Topics: entertainment, technology, work
Last Time: Epic Battle
January 30, 2008, 8:30a.m.
Only 24 hours remained until my deadline for finding those last three Wii systems. After that, the anime convention I worked for would have to rent them instead—at nearly full retail price for just one week’s rental period. I was determined not to let that happen, but the single Wii I had procured so far simply sat in the corner of my living room and laughed at me.
“What the matter, Nick?” said the Wii. “Can’t find me any friends? Why don’t you give up and go back to playing with your own Wii? Loser!”
As tempted as I was to throw that Wii through a window, I realized that would have set my count back at zero once again. Instead, I decided it was time to kick the search into high gear.
January 30, 2008, 10:30a.m.
Two hours later, I had finished programming the numbers for every EBGames, GameStop, Best Buy, Circuit City, and every other potential sellers of Wii into my phone. I programmed them in order of distance from my home, out to a radius of 12 miles. I even put together a cute little map with push-pins and concentric circles that would cause any stranger on the street to think I was hunting down a serial killer. In a way, I was; only the killer was not one of people but one of every second of my free time.
I started a round of phone calls after a quick lunch break. I got about halfway through the list with no success when suddenly I started getting answers like “Yup, we’ve got one in stock” or “We have a few left.” In fact, I received three such answers. I could get this quest done today with a little luck.
I managed to convince each of the three stores to hold one Wii system for an hour in my name, but it wasn’t until I consulted the push-pin map that I realized it would take me 52 minutes just to drive between all of them. I realized I needed some help, so I whipped out my little black book and started calling people who owed me favors over the years. About 10 minutes later, I realized I had been using the Yellow Pages section for “chiropractors” instead of my little black book, but my posture had improved 20% just from speaking with them.
Realizing I was on my own for this one, I ran to the car and set course for the nearest store.
January 30, 2008, 12:15p.m.
Picking up the first two Wii systems was rather anti-climactic, unless you consider the armed robbery taking place at the first one and the unexpected crossover with the cast of Law and Order: Special Victims Unit to be climactic. Regardless, I had Wii systems #2 and #3, and the only store left in the area with one in stock was at a shopping mall just one traffic light away.
As I entered the mall parking lot, I was faced with turning left—a route I was vaguely familiar with from the single time I had been to this mall—or going right. Choosing familiarity over my gut instinct, I went left and parked in front of a JCPenney department store. As I madly dashed through the first floor’s maternity section, I glanced at my watch and calculated that my hour-long hold time would expire in seven minutes. “Plenty of time,” I said aloud.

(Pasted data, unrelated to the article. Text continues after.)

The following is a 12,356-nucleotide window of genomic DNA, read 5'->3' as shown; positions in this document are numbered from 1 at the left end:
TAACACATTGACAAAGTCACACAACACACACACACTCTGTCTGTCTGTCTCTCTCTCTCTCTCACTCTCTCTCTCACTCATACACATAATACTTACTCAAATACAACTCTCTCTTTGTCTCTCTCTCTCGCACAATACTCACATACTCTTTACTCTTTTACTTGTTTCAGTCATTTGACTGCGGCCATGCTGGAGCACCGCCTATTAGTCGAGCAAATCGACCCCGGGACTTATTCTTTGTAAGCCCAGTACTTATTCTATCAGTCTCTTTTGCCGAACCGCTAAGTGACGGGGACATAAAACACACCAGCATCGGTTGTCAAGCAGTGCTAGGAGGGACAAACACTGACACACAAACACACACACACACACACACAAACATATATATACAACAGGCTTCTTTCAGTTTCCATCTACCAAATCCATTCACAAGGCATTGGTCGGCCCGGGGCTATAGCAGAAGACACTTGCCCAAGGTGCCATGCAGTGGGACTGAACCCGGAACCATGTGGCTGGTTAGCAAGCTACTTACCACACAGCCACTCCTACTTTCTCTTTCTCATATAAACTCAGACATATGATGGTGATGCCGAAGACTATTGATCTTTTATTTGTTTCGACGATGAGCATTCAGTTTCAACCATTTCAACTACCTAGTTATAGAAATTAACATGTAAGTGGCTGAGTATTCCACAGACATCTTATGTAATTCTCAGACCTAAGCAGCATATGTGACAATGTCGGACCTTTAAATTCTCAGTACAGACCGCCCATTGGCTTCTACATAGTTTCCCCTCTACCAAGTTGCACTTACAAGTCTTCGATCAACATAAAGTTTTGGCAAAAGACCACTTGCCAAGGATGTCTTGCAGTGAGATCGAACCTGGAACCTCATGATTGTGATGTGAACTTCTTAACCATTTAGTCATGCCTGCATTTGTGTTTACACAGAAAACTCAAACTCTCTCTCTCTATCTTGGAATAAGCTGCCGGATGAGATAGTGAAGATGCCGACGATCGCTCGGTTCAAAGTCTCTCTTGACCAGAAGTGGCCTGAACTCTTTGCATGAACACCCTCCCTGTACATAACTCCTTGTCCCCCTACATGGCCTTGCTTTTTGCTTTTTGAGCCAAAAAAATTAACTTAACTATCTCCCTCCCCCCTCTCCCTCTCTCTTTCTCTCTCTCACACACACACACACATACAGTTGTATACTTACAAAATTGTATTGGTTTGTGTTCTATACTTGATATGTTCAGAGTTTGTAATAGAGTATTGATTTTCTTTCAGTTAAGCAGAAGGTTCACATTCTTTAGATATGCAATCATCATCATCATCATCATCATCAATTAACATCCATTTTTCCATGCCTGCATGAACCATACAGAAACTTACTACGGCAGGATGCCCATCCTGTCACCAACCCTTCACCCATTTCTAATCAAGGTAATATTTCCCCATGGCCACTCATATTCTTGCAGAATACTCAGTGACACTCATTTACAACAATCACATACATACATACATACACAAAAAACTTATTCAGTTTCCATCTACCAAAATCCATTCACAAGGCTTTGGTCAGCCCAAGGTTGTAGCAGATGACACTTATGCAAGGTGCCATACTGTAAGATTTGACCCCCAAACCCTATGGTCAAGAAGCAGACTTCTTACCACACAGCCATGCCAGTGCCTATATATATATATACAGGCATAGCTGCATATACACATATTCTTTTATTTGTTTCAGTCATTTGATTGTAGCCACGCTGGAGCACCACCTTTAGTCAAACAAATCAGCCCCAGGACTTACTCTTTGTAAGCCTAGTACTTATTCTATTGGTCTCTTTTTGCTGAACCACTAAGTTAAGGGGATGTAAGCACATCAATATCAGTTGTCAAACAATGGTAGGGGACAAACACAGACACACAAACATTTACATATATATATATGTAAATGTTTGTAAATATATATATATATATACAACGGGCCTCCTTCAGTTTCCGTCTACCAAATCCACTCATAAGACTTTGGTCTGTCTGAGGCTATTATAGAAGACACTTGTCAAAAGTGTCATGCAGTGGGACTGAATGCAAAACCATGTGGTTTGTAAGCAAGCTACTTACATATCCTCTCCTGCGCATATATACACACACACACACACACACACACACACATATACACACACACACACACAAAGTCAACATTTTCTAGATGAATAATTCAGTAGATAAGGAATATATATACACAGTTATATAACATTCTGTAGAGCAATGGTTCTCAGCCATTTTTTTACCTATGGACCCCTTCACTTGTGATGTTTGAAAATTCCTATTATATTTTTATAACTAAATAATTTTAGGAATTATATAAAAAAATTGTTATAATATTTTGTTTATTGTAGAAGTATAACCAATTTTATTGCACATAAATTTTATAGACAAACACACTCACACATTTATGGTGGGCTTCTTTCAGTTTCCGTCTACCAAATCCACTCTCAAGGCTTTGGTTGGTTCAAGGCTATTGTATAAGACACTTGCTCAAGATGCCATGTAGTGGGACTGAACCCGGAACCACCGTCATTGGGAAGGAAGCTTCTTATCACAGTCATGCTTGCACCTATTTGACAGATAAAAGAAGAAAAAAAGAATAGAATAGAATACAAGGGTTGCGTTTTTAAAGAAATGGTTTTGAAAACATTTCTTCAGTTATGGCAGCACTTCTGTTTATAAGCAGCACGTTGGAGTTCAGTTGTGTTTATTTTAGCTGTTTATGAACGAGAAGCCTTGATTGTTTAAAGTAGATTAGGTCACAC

Inside the mall proper, I located a directory map to confirm my suspected location of the mall’s videogame store as one level directly above my current location. I found the “You Are Here” sticker immediately, and the map listing for the game store under the “Entertainment” category placed it in location D5. I was right—D5 was one level up from me… on the far end of the mall.
With six minutes left, I began to calculate just how long it would take me to climb the stares and run the entire length of the mall. Since the map had no scale, I had to extrapolate one by estimating the size of the nearby Hallmark storefront and comparing it to the store’s representation on the map. By my estimate, the Hallmark store measured 25 feet while its picture was an inch. The “You Are Here” and “D5″ looked to be about 34 inches apart, so that meant I’d have about 850 feet (plus the height of the stairs) to travel. I guessed that I could run 500 feet a minute, but when I glanced at my watch and realized I had spent the last five minutes and 50 seconds doing math, I determined that I would need to average a distance of 850 feet in ten seconds to make in there on time.
So I did that (more or less) and threw myself onto the counter of the videogame store in D5. Out of breath and unable to spout even a single word to help the clerk identify my purpose, I simply motioned toward my crotch.
“Oh!” he exclaimed. “You want a Wii. Yeah, we have plenty left.”
“I’m… huff… sorry?”
“Yeah, we got a shipment of 30 today and only sold two of them so far. How many do you want?”
After that day, the Wii became much easier to find. While that store in the mall sold all 30 of its units by that evening, Amazon.com finally had them back in stock shortly after. The anime convention’s treasurer kindly informed me that he saw plenty of them in stock at a Wal-Mart the following week, but he was unable to find even one Xbox 360 due to new supply problems from Microsoft.
As for me, I haven’t played 10 seconds of any videogames whatsoever since the ordeal ended. But now that this story has been told, I think I’ll be able to get back to playing with my Wii sometime soon.
And if you want a dirty joke out of that last line, you’re out of luck because I’m giving up on the Wii puns (and the big puns too).